SAN FRANCISCO — The California Supreme Court on Wednesday issued notice that it will rule Thursday whether proponents of California’s Proposition 8 have “legal standing” to defend the 2008 voter-approved law ban on same-sex marriage.
The decision by the court will determine next steps in the U.S. Ninth Circuit federal appeals court, where the law — declared unconstitutional by a federal judge — is now on appeal.
The complicated question, in simple form, is this: If state legal officers, elected by the people, decide not to appeal a federal district court decision, can some other entity represent the people in defending a law approved by a majority of voters?
Legal analysts and court observers are saying that based on the justices’ questions during oral arguments this past September, it appeared likely the state’s high court would permit the “Yes on 8” legal team to defend the ban.
The Supreme Court is addressing the narrow question of whether Proposition 8 sponsors have a right to appeal a federal judge’s ruling declaring the law unconstitutional when the governor and attorney general refuse to do so.
The 9th U.S. Circuit Court of Appeals asked the state’s high court to rule on that issue before addressing the central questions in the legal challenge to the same-sex marriage ban.
With the matter under review in the Supreme Court, the 9th Circuit put off ruling on an appeal of former Chief U.S. District Judge Vaughn Walker‘s August 2010 decision declaring Proposition 8 unconstitutional because it violates the equal rights of gay and lesbian couples.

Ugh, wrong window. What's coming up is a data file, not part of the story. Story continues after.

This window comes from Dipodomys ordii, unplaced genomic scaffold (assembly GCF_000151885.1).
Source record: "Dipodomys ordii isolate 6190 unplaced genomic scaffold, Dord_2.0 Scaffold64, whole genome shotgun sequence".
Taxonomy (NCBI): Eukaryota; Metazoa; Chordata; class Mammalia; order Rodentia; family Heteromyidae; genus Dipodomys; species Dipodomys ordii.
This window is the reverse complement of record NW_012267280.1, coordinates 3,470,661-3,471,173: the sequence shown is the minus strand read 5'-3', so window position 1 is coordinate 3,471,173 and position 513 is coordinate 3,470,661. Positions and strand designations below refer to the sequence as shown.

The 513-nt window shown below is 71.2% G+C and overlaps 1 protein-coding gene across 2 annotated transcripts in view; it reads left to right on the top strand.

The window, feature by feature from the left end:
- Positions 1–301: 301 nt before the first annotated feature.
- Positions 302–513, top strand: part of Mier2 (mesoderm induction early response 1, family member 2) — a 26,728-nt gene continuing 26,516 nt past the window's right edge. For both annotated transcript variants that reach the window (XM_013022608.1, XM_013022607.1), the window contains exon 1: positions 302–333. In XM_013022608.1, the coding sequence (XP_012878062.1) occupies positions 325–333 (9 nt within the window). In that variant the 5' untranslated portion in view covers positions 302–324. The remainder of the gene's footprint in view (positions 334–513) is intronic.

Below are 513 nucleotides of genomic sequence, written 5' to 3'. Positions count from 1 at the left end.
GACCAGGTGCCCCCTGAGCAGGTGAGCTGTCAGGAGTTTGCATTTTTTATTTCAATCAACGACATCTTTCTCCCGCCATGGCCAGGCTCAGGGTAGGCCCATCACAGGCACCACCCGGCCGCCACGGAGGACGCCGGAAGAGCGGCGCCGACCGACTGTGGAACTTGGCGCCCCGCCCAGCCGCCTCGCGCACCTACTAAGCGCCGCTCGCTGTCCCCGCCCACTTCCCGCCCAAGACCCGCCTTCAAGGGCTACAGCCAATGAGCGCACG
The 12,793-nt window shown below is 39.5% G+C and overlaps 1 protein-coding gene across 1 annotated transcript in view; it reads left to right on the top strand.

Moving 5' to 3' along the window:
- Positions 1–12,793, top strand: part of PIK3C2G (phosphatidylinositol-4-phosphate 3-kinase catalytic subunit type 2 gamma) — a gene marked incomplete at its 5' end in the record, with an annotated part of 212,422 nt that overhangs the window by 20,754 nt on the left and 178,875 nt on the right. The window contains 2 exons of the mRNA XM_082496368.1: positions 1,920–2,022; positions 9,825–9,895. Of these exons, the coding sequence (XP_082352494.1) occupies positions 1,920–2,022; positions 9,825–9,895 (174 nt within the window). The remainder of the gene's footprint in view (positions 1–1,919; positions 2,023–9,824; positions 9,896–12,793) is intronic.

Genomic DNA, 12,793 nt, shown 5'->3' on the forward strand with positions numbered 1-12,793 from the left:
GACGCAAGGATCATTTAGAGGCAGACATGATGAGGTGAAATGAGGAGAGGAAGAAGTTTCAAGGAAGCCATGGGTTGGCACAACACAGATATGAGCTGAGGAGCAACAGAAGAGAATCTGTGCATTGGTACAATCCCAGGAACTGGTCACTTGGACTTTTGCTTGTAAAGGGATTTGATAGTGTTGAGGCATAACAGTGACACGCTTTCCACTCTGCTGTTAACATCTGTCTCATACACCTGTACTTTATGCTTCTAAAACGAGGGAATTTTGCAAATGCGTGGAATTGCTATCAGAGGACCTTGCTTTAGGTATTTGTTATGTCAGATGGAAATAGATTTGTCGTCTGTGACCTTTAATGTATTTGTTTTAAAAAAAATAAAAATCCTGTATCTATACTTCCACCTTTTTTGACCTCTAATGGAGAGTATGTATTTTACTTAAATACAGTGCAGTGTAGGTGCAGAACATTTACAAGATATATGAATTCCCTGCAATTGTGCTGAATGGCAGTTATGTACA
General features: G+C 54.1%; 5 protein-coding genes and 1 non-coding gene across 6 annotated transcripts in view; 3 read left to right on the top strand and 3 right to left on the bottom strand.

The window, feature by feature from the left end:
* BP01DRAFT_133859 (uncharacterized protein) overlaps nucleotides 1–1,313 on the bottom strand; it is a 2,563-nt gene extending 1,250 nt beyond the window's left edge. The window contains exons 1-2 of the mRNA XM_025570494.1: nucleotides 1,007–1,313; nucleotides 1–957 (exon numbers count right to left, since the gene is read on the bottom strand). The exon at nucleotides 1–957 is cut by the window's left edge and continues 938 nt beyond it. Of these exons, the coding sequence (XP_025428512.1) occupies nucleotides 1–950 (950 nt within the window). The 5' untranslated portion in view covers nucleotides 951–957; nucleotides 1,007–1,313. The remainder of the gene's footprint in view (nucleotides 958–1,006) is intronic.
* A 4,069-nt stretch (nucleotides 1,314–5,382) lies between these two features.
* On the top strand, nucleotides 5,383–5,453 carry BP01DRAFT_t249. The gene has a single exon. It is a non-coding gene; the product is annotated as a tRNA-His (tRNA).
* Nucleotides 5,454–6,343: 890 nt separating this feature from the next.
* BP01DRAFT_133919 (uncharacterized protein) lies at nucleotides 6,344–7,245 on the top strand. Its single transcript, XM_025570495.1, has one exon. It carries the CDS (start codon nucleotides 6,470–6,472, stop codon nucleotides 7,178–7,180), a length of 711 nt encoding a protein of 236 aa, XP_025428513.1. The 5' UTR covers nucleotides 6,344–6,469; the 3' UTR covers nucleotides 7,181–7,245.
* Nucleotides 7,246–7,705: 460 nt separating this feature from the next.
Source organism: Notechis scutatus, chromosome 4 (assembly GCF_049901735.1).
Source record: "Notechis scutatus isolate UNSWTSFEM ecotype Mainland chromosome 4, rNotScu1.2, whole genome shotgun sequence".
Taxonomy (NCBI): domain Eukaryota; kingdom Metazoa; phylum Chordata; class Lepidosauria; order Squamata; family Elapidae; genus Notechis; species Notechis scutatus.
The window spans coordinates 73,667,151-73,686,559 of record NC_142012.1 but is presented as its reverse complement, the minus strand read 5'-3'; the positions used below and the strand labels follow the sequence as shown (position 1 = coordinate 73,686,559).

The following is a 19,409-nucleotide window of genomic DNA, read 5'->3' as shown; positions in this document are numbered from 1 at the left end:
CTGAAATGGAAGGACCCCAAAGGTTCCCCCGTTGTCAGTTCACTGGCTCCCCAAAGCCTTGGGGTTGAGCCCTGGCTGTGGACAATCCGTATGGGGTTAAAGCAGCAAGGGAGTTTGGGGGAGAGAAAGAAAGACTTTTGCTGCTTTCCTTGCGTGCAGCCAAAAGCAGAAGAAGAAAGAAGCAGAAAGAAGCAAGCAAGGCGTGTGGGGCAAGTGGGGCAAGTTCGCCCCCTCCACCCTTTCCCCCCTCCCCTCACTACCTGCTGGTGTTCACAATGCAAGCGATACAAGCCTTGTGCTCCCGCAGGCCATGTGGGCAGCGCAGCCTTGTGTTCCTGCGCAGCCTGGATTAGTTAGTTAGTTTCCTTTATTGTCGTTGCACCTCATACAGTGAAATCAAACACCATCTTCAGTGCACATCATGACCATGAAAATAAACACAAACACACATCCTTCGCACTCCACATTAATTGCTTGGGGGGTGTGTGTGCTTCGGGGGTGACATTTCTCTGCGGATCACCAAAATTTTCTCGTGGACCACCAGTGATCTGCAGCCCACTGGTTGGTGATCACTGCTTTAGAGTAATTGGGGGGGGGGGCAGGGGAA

If the Supreme Court gives Proposition 8 backers so-called “standing” to appeal Walker’s ruling, the case will return to the 9th Circuit.
A Supreme Court decision that finds Proposition 8’s sponsors cannot defend a state law on their own could spell the end to the case and pave the way for same-sex marriages to resume in California.
Ted Olson, the famed attorney representing the interests of same-sex couples in the case, Perry v. Brown (formerly Perry v. Schwarzenegger), argued no, “there is nothing” in the California constitution or laws that permit Yes on 8 to appeal when the government decides not to.
Olson said that to grant Yes on 8 standing to appeal a decision that the state elected officers decided not to appeal amounts to the court amending the state constitution.
The ruling is expected at around 10 a.m. PST.